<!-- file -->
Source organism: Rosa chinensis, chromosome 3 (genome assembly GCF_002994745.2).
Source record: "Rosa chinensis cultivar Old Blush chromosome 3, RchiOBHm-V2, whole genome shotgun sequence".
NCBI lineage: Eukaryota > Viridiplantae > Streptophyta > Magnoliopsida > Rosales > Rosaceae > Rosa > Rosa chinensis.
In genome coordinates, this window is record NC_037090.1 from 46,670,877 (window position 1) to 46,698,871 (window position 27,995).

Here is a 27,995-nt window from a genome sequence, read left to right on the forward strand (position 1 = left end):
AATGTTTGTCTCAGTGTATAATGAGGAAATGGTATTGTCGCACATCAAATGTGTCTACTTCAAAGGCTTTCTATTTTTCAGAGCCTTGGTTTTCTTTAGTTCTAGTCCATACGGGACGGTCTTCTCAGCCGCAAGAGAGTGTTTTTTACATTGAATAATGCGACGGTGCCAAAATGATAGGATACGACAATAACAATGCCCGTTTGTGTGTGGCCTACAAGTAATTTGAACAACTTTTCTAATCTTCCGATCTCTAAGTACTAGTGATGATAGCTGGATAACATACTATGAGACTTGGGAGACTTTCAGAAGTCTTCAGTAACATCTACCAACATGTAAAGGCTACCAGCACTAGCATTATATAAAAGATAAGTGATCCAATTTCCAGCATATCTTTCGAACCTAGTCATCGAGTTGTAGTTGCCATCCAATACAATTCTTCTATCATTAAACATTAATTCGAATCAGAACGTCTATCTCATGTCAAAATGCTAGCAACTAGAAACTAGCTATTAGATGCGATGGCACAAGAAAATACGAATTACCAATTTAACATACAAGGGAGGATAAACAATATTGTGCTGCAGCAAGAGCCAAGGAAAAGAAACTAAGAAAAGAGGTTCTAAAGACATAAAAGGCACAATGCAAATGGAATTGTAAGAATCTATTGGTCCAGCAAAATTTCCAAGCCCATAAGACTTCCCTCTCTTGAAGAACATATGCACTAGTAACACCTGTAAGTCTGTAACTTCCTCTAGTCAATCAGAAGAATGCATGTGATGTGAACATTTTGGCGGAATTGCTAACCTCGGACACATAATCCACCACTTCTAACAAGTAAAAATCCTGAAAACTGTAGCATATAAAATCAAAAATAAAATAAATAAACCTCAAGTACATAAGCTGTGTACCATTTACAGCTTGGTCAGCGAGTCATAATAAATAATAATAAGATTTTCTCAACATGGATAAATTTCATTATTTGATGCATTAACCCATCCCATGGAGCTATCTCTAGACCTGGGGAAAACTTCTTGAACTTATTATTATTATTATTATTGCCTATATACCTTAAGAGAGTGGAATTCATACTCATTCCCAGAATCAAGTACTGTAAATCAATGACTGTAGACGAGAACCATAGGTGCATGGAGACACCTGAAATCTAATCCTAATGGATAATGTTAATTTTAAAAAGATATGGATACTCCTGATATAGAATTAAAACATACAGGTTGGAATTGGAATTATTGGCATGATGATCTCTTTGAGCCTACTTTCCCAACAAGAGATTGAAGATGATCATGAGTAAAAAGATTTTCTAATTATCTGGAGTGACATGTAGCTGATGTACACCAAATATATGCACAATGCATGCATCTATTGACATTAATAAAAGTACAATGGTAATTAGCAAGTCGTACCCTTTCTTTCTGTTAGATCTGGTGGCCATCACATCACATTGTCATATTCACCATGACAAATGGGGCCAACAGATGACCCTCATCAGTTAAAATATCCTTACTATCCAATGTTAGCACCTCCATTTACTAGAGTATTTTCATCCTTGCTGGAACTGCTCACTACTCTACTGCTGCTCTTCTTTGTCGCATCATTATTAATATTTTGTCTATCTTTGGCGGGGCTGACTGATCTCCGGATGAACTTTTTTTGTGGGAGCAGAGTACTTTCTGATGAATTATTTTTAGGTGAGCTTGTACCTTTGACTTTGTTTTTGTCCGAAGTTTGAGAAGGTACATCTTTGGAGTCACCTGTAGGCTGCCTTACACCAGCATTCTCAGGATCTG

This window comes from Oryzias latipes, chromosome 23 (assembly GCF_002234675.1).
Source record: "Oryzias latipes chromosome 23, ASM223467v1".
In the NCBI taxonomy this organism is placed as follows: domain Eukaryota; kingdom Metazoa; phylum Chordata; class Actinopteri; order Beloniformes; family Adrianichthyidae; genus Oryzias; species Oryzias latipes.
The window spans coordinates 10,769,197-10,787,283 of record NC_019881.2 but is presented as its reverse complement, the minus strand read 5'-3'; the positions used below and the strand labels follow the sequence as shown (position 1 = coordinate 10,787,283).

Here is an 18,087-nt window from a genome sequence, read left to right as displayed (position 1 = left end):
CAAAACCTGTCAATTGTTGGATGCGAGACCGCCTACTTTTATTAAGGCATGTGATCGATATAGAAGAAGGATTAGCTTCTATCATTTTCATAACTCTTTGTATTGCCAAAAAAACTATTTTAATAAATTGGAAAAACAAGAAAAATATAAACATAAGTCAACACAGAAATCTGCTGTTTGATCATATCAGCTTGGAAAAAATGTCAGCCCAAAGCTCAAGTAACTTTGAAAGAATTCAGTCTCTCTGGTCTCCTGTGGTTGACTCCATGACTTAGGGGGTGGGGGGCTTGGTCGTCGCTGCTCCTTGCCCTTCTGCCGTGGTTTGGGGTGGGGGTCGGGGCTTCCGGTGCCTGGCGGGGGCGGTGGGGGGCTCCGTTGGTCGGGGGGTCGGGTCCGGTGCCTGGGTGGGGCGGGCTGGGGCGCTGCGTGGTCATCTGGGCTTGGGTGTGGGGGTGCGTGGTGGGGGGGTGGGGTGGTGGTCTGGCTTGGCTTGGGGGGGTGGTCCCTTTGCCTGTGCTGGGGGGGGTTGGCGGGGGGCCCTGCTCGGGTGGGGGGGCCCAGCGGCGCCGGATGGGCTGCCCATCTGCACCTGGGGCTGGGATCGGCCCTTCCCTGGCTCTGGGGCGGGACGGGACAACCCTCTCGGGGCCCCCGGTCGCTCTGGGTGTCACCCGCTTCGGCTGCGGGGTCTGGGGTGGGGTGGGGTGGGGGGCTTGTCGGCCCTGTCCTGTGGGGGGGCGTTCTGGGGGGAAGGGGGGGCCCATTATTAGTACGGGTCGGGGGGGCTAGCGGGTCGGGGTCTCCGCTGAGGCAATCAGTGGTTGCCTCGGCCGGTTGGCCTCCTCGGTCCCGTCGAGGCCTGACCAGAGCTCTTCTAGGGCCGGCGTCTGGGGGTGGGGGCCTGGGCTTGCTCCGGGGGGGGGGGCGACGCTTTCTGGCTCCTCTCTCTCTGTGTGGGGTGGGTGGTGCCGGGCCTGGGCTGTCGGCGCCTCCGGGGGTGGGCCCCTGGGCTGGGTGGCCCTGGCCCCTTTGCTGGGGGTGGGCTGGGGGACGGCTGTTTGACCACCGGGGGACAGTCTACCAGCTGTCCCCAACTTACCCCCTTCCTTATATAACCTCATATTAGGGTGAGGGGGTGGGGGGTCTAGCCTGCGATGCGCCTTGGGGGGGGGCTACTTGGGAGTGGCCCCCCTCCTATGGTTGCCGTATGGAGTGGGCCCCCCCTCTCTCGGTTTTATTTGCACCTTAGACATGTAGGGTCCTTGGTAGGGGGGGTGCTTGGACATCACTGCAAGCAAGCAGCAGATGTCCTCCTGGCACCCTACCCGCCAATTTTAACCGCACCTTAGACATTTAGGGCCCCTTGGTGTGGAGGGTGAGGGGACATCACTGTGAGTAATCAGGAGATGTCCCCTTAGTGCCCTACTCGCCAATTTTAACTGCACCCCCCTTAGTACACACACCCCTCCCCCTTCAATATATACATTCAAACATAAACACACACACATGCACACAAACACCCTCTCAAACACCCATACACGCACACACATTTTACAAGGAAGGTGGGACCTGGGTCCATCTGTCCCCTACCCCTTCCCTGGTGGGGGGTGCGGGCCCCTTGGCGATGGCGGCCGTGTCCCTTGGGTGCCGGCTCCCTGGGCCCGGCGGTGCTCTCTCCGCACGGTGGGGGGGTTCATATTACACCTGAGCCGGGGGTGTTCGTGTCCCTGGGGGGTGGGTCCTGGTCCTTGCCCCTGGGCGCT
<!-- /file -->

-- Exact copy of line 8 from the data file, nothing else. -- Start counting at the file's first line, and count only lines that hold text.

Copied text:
Source record: "Oryzias latipes chromosome 23, ASM223467v1".